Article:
KCUR reports that Fred Czerwonka was placed on administrative leave after a closed school board session on Tuesday. The school’s chief operating officer was also placed on administrative leave during the meeting.

The decision comes after Czerwonka came under fire from the school board and the community for taking roughly $270,000 in insurance rebates the district received in March 2014 and handing out stipends to 54 district administrators without the school board’s permission. The FBI has been investigating the school district since April 2014.

The Associated Press reports that during a 2014 board meeting, Czerwonka apologized for not coming to the school board before administering the stipends, which he said were handed out to temporarily boost morale and administrative salaries, both of which he said were low.

Another school board meeting has been scheduled for Monday.

Czerwonka left the West Plains district to become administrator at St. Joseph in the summer of 2013.

Missouri Gov. Jay Nixon delivers the annual State of the State address to a joint session of the House and Senate Wednesday, Jan. 21, 2015, in Jefferson City, Mo. (AP Photo/Jeff Roberson)

Missouri Gov. Jay Nixon delivers the annual State of the State address to a joint session of the House and Senate Wednesday, Jan. 21, 2015, in Jefferson City, Mo. (AP Photo/Jeff Roberson)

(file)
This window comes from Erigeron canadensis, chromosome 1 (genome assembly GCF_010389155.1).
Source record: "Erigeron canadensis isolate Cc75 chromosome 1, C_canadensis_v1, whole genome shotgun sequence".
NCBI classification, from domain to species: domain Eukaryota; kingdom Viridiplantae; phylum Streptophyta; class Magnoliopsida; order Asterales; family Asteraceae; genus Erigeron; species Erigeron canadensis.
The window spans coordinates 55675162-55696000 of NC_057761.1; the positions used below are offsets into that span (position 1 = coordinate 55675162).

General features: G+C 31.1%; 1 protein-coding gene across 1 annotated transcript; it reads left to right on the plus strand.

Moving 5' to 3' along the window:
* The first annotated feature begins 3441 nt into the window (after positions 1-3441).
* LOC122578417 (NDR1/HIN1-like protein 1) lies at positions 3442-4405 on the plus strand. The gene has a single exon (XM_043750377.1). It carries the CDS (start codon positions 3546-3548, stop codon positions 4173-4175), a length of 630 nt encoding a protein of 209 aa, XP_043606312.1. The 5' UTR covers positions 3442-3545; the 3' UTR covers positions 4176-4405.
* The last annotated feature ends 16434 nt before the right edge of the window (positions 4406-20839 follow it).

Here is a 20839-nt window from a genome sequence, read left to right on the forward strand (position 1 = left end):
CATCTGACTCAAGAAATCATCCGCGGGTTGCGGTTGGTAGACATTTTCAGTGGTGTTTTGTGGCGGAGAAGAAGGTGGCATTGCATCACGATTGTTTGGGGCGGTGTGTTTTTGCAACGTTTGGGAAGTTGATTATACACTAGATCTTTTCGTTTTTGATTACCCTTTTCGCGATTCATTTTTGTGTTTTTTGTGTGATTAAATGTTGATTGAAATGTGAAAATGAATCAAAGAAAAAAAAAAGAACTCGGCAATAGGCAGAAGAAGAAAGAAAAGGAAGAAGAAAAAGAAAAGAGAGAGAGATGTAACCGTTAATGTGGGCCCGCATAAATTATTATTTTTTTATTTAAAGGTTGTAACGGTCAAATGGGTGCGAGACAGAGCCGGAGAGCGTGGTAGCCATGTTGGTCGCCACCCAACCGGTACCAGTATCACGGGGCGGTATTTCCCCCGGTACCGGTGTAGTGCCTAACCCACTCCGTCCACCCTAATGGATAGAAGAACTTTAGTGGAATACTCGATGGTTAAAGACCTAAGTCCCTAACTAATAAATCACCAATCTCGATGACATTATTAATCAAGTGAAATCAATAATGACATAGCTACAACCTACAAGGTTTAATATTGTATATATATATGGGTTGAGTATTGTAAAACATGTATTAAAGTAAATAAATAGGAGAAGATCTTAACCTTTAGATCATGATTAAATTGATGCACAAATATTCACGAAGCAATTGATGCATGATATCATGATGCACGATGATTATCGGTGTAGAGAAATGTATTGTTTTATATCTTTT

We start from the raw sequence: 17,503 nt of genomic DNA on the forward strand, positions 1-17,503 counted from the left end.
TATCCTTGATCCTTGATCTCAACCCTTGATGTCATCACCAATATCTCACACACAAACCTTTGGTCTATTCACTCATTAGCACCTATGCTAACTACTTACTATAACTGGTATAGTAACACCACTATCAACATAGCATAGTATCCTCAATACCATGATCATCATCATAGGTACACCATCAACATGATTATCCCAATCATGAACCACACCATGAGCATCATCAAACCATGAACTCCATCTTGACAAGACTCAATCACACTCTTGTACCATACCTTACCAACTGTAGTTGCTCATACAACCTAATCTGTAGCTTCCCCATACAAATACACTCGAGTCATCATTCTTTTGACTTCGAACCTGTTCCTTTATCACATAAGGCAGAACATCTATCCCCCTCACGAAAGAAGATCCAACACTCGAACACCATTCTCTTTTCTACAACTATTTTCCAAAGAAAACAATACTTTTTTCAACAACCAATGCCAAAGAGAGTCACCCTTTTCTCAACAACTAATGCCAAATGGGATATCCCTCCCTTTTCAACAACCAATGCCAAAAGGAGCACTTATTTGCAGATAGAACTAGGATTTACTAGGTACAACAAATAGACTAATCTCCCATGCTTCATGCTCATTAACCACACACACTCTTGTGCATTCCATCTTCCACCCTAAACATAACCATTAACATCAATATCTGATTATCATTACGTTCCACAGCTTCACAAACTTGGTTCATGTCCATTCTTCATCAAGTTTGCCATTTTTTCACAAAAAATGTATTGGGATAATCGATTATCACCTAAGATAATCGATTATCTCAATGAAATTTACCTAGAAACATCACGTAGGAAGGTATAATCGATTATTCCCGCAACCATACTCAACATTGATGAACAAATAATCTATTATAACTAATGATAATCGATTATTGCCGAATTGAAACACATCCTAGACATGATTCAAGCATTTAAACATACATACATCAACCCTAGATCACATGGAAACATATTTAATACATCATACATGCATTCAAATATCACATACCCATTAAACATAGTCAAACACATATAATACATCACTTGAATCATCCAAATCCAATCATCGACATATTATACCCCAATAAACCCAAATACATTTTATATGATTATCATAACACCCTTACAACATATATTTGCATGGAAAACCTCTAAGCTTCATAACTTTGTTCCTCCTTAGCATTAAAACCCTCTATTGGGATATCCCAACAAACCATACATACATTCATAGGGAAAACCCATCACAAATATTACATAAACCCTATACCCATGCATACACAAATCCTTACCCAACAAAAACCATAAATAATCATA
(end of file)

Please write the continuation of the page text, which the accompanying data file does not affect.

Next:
(Jefferson City) (AP) – Missouri Gov. Jay Nixon says he is asking for relatively few funding increases in his $26 billion budget proposal for next fiscal year.

State budget director Linda Luebbering calls the budget `modest’ and says the state is recovering after revenues fell significantly short of expectations last year.

Nixon’s proposed budget includes a $50 million increase in basic aid for public schools and $12 million more for performance-based funding for public colleges and universities. He’s also asking lawmakers to approve more money for services to people with disabilities and programs to help the aging.

The Democratic governor also called for an update to Missouri’s law on the police use of deadly force after the shooting incident in Ferguson. Nixon also advocated for the consideration of a gas tax hike or tolls for aging highways, stronger ethics laws and a renewed call to expand Medicaid eligibility to low-income adults.

Nixon’s proposed $26 billion budget for the 2016 fiscal year would keep spending relatively flat compared with the current year, a carryover effect from revenues that fell significantly short of expectations last year. He also asked lawmakers to approve $353 million of repairs and renovations at the Capitol, college campuses, state parks and office buildings under a bonding plan that legislators previously authorized.

House Speaker John Diehl, who delivered a Republican response speech, accused Nixon of poor leadership during the Ferguson events and pledged that legislators would investigate why the National Guard was not used in Ferguson on the night of the grand jury decision.

Diehl said the Republican agenda includes removing “those who are capable of earning a living wage” from Missouri’s welfare rolls. He also pledged that lawmakers would pass a bill expanding the availability of charter schools and online schools for students in public schools lacking state accreditation.